Our youngest son and his family arrived first, and the toddlers raced upstairs to play with their toys. During the course of the afternoon, I ran to their play area to retrieve something and, to my astonishment, discovered The Giving Tree lying on the floor of the game room. Our three-year-old book lover had apparently rifled through the book stash and happened to pull out that very book! Of course, I snatched it up and opened it to re-read my inscription to my parents: “To Mom and Dad, who never stop giving.” With a sense of wonder, I placed the book reverently on my bathroom counter, in case it should merit an official reading the next day.
That next day, all the children and grandchildren arrived, and one of my sisters called to report that our father’s breathing had become more labored, but that he was awake and could hear. She kindly offered to hold the telephone for him as we each spoke our final words of love and thanks to him. After that final tearful phone call, only a few minutes transpired before she called me back to report that our father had taken a final deep breath and transitioned into eternity.
My father was a hero in every sense of the word, a man of impeccable integrity, unparalleled wit, humor, and insight. He loved people and mentored many (albeit unwittingly). Even in death, he left a rich legacy of faith and faithfulness, honesty, authenticity, and humor.
What happened after that phone call? We celebrated Christmas, six days early, as the entire household had planned (not knowing the Lord had appointed that very day to call my daddy home to Himself). What a comfort it was to be surrounded by all our children and grandchildren! After everyone’s gifts had been opened and admired, I read The Giving Tree aloud, with our three-year-old grandson voluntarily clambering into my lap (particularly meaningful, as he was named in honor of my father) to follow along with the story’s illustrations. As I explained about new life springing from stumps and seemingly dead places, the message of Jesus Christ springing from the stump of Jesse increased in poignancy and vibrance for me, as God had truly given me a righteous legacy through Messiah, in parallel with the heritage given me by my earthly father — who now lives with Him and whose legacy lives forever with our perfect heavenly Father.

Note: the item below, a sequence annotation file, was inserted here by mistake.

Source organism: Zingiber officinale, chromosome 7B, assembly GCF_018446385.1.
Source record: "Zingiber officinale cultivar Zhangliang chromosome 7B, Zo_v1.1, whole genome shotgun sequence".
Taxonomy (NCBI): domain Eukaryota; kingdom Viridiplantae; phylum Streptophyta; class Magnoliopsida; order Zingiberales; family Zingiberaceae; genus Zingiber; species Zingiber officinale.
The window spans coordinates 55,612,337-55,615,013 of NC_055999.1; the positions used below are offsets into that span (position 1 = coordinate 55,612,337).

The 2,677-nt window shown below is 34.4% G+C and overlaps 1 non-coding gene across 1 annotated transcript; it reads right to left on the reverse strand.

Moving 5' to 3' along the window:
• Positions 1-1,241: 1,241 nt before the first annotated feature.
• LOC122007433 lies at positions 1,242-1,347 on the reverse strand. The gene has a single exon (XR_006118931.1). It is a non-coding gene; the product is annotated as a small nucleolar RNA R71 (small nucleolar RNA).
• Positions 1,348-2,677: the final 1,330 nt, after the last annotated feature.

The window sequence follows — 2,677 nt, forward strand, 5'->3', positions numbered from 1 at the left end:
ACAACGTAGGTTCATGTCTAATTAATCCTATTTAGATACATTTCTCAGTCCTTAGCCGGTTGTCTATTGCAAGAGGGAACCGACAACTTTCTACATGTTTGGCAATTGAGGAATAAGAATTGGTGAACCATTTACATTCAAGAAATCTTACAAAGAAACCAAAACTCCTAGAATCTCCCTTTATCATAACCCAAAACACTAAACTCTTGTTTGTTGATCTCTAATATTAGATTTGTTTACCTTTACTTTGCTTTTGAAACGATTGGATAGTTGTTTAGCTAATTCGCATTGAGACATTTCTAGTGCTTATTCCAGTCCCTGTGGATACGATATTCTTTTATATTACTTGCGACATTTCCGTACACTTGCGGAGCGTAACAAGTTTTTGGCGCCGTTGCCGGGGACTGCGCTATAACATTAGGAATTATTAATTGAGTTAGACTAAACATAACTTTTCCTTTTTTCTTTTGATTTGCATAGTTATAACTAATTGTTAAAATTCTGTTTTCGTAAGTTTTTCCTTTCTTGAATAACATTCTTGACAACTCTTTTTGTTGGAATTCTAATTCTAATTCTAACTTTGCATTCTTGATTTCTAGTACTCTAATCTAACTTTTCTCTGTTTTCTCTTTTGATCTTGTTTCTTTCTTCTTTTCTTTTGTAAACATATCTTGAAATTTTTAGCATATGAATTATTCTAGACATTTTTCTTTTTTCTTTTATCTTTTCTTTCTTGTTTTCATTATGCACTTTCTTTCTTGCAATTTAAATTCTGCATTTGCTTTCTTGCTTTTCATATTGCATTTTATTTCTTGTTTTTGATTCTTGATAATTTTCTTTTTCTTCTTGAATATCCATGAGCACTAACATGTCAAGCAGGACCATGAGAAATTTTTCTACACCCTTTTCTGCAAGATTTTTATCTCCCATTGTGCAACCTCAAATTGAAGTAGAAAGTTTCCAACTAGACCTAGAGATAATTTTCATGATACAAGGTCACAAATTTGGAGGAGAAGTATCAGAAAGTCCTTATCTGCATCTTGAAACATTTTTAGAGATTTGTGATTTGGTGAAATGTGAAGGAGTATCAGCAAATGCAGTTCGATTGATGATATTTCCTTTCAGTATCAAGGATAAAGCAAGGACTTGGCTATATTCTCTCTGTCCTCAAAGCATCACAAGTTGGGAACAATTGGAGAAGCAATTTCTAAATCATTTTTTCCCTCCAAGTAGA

Where we are experiencing death and barrenness, we can be confident that the Lord is able to cause new life to spring from that stump. Just as the ancient olive trees in Israel, though gnarled and consumed, serve as the source of saplings full of new life, God is able to make His grace and power abound to us and transform our ashes into beauty. Indeed, He delivers us from destruction!
Yet if even a tenth remains there, it will be burned again. It will be like a fallen oak or terebinth tree when it is felled; the stump still lives to grow again. Now, the “stump” is the holy seed. (Isaiah 6:13, TPT)